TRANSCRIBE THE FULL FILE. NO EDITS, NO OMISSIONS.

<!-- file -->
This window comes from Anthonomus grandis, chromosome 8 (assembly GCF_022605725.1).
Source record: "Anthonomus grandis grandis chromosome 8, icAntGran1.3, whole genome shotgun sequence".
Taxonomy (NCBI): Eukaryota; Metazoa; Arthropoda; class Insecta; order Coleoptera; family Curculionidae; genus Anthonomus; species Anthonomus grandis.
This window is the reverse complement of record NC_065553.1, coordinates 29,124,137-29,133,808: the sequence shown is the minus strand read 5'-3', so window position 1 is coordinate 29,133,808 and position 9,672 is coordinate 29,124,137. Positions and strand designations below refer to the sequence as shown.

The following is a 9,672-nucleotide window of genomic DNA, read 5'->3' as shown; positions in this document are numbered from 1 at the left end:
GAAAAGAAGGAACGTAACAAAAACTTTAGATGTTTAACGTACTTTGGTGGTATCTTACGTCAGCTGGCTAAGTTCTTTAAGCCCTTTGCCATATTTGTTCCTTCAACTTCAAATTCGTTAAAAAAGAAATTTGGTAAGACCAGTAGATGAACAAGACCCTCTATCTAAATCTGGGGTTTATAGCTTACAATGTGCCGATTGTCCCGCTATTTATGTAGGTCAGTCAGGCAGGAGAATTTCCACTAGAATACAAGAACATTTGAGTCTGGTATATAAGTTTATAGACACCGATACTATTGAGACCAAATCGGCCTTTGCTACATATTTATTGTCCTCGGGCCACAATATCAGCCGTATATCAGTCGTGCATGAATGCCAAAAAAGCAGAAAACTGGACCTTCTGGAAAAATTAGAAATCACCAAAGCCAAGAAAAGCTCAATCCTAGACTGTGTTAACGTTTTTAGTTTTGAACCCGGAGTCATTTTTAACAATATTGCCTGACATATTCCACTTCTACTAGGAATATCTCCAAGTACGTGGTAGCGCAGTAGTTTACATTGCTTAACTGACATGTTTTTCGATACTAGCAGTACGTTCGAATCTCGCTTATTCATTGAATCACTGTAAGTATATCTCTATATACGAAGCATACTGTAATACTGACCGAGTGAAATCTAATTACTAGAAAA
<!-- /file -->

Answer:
This window comes from Anthonomus grandis, chromosome 8 (assembly GCF_022605725.1).
Source record: "Anthonomus grandis grandis chromosome 8, icAntGran1.3, whole genome shotgun sequence".
Taxonomy (NCBI): Eukaryota; Metazoa; Arthropoda; class Insecta; order Coleoptera; family Curculionidae; genus Anthonomus; species Anthonomus grandis.
This window is the reverse complement of record NC_065553.1, coordinates 29,124,137-29,133,808: the sequence shown is the minus strand read 5'-3', so window position 1 is coordinate 29,133,808 and position 9,672 is coordinate 29,124,137. Positions and strand designations below refer to the sequence as shown.

The following is a 9,672-nucleotide window of genomic DNA, read 5'->3' as shown; positions in this document are numbered from 1 at the left end:
GAAAAGAAGGAACGTAACAAAAACTTTAGATGTTTAACGTACTTTGGTGGTATCTTACGTCAGCTGGCTAAGTTCTTTAAGCCCTTTGCCATATTTGTTCCTTCAACTTCAAATTCGTTAAAAAAGAAATTTGGTAAGACCAGTAGATGAACAAGACCCTCTATCTAAATCTGGGGTTTATAGCTTACAATGTGCCGATTGTCCCGCTATTTATGTAGGTCAGTCAGGCAGGAGAATTTCCACTAGAATACAAGAACATTTGAGTCTGGTATATAAGTTTATAGACACCGATACTATTGAGACCAAATCGGCCTTTGCTACATATTTATTGTCCTCGGGCCACAATATCAGCCGTATATCAGTCGTGCATGAATGCCAAAAAAGCAGAAAACTGGACCTTCTGGAAAAATTAGAAATCACCAAAGCCAAGAAAAGCTCAATCCTAGACTGTGTTAACGTTTTTAGTTTTGAACCCGGAGTCATTTTTAACAATATTGCCTGACATATTCCACTTCTACTAGGAATATCTCCAAGTACGTGGTAGCGCAGTAGTTTACATTGCTTAACTGACATGTTTTTCGATACTAGCAGTACGTTCGAATCTCGCTTATTCATTGAATCACTGTAAGTATATCTCTATATACGAAGCATACTGTAATACTGACCGAGTGAAATCTAATTACTAGAAAA